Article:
Their success, instead, lied in making small marginal additions to the path of their Hedgehog phenomenon. Similar to making a flywheel turn, the outcome of these betterments became a motive for individuals to push more and more until they got enough speed to make a quantum leap.

The steel producer Nucor, for example, performed 5 times better than the common stock market. After having faced the peril of collapse around 1965, the company realized there was a way of making steel greater and producing it for a reduced cost by utilizing mini-mills that render steel production less costly and more resilient. They built them one after another as their clients increased more and more.

In 1975, Nucor’s Ken Iverson understood that by continuously pushing toward the exact route, Nucor could become the most commercially successful steel manufacturer in America one day. They endured for more than 20 years, however, ultimately met their aims.

Comparison companies preferred turning the luck on their side by trying to transform with hurried acquisitions and substantial transformations to endeavoring to gain steady speed in one direction. When these attempts failed, they were disheartened and had to try one more time for a change, thus hindering the flywheel from gaining speed. 

Chapter 3 – Thinking of new technology as a booster in the process of reaching our aims, rather than as an aim on its own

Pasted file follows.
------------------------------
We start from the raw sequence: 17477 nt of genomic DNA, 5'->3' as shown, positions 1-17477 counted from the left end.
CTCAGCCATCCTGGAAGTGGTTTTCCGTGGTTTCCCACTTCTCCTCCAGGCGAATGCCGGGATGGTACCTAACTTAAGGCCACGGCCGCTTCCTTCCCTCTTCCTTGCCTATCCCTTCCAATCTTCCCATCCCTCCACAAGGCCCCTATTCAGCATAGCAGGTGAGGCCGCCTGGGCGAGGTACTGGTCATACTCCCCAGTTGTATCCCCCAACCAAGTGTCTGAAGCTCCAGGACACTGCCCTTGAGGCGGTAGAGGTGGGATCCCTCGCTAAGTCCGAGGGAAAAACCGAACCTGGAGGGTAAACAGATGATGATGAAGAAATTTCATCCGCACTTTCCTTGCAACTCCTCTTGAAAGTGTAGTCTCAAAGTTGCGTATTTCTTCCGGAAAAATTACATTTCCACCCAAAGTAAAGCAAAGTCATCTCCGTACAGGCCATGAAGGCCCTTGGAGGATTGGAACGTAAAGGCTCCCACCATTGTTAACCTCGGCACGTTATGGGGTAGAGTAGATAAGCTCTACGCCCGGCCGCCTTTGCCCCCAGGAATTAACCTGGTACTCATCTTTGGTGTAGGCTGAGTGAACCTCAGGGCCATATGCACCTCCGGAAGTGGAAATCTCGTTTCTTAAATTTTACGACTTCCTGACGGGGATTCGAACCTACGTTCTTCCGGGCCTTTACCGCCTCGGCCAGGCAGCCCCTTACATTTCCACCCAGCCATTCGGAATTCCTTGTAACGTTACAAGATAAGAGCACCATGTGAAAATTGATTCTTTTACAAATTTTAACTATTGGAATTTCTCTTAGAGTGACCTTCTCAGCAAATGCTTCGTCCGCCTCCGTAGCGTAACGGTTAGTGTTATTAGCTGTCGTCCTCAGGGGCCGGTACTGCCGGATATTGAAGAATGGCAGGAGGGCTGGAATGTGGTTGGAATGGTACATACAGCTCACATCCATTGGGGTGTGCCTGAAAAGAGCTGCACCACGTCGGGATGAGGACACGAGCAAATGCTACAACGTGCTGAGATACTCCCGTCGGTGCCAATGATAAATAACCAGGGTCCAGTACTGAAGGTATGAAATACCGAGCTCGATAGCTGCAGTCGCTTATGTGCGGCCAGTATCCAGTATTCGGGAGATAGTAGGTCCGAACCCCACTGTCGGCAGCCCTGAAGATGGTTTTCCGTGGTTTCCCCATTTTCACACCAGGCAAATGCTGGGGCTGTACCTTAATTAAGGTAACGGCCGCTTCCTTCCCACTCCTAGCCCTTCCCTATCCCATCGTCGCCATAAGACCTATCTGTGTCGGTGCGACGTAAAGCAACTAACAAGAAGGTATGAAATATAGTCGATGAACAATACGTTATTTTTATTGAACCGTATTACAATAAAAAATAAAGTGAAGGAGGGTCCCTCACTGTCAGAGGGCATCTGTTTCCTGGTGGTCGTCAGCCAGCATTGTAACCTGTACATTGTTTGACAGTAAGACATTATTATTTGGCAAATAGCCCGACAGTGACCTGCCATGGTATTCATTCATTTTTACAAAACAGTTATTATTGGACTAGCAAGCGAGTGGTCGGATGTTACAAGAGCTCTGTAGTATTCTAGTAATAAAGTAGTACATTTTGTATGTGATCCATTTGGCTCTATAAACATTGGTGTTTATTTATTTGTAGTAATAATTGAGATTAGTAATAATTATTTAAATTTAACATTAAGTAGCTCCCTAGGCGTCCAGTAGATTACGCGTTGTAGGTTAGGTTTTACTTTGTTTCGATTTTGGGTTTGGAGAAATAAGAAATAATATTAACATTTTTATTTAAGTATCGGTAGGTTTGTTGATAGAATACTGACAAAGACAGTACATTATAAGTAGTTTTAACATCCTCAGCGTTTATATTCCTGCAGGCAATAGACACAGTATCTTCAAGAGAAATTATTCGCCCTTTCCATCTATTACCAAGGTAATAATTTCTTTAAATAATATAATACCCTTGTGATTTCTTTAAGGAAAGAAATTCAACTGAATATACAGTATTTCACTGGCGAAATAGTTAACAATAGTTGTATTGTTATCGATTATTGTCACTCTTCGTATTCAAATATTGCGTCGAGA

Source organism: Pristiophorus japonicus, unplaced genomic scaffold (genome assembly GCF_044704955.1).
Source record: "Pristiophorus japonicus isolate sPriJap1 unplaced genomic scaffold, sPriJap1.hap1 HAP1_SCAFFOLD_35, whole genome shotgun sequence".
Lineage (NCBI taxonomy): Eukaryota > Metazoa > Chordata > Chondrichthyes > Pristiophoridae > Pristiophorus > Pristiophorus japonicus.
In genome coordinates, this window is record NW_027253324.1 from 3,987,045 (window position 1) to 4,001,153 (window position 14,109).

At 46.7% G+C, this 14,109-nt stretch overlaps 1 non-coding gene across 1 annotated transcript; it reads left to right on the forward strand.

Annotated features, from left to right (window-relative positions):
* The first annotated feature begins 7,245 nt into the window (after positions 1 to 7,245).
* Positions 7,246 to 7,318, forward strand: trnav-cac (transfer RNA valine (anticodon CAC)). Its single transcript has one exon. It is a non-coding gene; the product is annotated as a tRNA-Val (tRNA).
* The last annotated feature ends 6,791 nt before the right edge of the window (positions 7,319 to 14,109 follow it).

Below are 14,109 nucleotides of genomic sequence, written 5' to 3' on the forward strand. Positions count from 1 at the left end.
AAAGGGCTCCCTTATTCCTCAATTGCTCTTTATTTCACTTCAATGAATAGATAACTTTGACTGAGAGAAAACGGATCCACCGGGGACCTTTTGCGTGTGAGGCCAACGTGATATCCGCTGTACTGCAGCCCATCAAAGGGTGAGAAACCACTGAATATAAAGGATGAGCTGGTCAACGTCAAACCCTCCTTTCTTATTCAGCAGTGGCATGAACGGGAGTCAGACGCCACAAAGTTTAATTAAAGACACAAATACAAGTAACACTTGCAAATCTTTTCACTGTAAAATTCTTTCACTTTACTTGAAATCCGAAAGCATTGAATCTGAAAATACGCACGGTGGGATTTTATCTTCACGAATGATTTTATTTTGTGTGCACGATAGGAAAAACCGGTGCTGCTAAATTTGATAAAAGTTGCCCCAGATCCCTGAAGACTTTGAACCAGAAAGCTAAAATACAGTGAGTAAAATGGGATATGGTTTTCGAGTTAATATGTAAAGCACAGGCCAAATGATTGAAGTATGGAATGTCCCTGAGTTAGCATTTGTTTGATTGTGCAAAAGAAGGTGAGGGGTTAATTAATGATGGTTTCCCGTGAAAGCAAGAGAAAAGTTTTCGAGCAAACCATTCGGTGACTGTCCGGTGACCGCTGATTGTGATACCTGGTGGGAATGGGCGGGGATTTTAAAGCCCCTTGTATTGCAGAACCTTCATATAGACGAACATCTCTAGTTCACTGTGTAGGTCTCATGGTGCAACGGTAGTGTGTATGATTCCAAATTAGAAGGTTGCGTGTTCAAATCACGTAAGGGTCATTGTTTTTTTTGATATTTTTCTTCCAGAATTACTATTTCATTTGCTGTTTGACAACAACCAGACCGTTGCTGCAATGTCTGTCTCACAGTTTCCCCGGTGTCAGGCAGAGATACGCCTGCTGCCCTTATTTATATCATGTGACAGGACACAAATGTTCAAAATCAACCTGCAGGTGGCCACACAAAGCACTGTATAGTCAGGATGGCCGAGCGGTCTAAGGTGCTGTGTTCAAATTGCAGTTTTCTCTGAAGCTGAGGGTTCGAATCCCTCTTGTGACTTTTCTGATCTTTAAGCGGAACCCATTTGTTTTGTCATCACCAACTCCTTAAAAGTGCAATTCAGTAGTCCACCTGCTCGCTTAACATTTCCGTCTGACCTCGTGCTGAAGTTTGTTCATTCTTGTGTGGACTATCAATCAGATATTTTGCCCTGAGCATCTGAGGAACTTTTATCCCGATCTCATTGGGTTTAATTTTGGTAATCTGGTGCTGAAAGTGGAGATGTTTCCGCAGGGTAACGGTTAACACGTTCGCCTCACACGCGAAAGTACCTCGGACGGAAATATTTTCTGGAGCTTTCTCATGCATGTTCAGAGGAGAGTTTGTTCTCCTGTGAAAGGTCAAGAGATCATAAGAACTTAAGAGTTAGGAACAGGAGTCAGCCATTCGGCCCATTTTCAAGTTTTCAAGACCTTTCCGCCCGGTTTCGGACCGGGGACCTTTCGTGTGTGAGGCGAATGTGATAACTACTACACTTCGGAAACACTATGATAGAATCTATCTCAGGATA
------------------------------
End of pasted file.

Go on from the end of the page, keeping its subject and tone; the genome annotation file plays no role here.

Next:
For the corporations that became great, new technology boosted the speed as they were continuing to go in the same direction. For them, technology was an instrument for reaching the end, not vice versa.

Comparison companies perceived new technologies as dangerous and fretted about missing the technology craze, struggling to embrace them with no comprehensive plan.

On the contrary, corporations that became great meticulously deliberated if that exact technology would boost them up in their direction or not. If it does so, then companies became the trailblazers of that technology; if not, they disregarded it or just equaled their industrial speed in adoption.

The major convenience store chain Walgreen makes a perfect instance of the way fresh technologies can be utilized in the best way.

At the dawn of the rise of e-commerce, the web convenience store corporation website was founded in the middle of intensive market publicity. For Walgreens, there was huge pressure on their shoulders to venture into the new technology since Walgreen’s share value decreased by 40% simply because of the perception that they would not be as fast in embracing the online business.

Instead of giving up, they thought about the probable effect of a web existence in their true plan: rendering the convenience store experience more suitable and increasing financial gains per consumer even more.

After one year, they founded Through this website, they furthered their true plan by writing online prescriptions, for example. In a year, failed to retain almost their entire original value, whereas made a comeback and nearly made twice as much the stock market during the same duration.

Chapter 4 – Stage Five leadership is what led the changes in corporations that became great.